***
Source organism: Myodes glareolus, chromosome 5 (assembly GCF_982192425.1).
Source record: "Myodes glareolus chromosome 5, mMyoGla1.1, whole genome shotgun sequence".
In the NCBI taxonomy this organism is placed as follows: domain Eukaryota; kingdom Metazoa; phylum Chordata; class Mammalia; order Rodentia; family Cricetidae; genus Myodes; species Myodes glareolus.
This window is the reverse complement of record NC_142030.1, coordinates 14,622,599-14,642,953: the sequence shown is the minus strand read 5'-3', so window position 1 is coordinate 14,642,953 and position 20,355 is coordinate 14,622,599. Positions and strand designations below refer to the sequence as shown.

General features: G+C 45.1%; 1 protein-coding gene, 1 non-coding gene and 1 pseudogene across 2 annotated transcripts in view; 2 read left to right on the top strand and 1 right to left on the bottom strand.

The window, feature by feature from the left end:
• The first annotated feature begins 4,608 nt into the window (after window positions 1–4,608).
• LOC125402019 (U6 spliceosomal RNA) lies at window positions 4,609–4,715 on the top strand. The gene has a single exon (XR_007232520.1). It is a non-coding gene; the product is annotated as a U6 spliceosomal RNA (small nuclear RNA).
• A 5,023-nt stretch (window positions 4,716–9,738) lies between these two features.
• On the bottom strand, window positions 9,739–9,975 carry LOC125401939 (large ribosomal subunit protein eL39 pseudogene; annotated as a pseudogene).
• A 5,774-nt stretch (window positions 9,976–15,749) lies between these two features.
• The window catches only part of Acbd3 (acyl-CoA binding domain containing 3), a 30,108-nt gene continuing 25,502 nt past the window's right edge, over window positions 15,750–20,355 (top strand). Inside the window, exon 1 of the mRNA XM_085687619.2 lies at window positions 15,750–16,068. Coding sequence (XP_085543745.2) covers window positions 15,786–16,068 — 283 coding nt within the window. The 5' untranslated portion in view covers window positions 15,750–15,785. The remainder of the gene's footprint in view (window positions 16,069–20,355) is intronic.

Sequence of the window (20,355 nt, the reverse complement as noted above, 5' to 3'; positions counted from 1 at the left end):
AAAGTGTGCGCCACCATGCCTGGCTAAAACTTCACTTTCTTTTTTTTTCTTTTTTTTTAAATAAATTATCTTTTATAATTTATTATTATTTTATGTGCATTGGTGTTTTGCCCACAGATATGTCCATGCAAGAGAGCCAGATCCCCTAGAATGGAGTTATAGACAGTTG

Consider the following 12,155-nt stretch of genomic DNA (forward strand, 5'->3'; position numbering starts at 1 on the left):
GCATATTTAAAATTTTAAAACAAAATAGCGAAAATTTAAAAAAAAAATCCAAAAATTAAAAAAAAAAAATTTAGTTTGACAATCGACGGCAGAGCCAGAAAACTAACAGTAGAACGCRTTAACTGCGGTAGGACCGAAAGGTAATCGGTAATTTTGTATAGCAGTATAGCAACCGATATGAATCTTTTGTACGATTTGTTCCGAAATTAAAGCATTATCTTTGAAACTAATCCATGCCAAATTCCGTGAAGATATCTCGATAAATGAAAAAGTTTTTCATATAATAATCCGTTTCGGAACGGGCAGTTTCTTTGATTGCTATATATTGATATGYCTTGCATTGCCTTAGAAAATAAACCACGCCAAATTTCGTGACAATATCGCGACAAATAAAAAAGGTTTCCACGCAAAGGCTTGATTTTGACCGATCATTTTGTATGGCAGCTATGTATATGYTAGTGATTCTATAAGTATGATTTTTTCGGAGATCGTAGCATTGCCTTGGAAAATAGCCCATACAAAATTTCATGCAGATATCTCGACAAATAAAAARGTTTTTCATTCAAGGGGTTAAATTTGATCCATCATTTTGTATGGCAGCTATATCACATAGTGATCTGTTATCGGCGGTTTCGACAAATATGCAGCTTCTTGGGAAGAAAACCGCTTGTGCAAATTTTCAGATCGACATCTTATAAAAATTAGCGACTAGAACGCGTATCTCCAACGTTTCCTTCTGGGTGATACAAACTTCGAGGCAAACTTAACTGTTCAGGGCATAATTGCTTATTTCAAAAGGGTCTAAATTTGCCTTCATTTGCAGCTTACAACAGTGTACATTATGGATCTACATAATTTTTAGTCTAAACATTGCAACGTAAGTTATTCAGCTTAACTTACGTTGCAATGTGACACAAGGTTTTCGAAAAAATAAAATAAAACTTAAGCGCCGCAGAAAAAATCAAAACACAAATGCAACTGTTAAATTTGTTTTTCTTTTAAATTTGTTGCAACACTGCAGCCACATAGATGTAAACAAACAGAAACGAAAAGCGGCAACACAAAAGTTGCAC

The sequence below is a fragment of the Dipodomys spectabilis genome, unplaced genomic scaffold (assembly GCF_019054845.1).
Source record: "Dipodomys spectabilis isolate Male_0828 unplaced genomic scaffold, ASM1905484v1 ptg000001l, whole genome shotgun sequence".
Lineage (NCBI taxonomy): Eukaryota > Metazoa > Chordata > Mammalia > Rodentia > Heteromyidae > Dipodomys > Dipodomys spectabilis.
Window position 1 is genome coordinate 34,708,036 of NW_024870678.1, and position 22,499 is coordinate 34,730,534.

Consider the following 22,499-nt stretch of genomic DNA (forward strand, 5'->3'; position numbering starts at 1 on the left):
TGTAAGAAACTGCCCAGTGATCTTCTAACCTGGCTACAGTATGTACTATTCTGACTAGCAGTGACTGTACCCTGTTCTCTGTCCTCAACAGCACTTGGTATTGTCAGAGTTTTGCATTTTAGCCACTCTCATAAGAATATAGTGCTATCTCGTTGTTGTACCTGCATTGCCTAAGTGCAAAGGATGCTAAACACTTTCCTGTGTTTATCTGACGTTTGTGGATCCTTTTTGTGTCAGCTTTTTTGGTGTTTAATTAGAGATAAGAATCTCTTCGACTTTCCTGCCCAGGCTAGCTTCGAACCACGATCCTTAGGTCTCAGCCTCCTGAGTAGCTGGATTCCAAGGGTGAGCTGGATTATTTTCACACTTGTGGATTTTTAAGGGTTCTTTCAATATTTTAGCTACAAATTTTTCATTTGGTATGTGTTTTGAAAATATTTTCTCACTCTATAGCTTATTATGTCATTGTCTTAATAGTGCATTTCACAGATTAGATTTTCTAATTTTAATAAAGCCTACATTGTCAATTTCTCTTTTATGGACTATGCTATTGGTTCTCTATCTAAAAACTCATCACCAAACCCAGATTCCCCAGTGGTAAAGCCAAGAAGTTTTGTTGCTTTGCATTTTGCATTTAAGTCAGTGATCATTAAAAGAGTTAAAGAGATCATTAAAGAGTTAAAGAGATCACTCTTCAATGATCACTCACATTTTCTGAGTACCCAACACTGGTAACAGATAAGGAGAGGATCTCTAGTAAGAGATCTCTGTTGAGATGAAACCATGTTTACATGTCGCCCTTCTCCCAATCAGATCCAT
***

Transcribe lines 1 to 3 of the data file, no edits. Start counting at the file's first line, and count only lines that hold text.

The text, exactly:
Source organism: Myodes glareolus, chromosome 5 (assembly GCF_982192425.1).
Source record: "Myodes glareolus chromosome 5, mMyoGla1.1, whole genome shotgun sequence".
In the NCBI taxonomy this organism is placed as follows: domain Eukaryota; kingdom Metazoa; phylum Chordata; class Mammalia; order Rodentia; family Cricetidae; genus Myodes; species Myodes glareolus.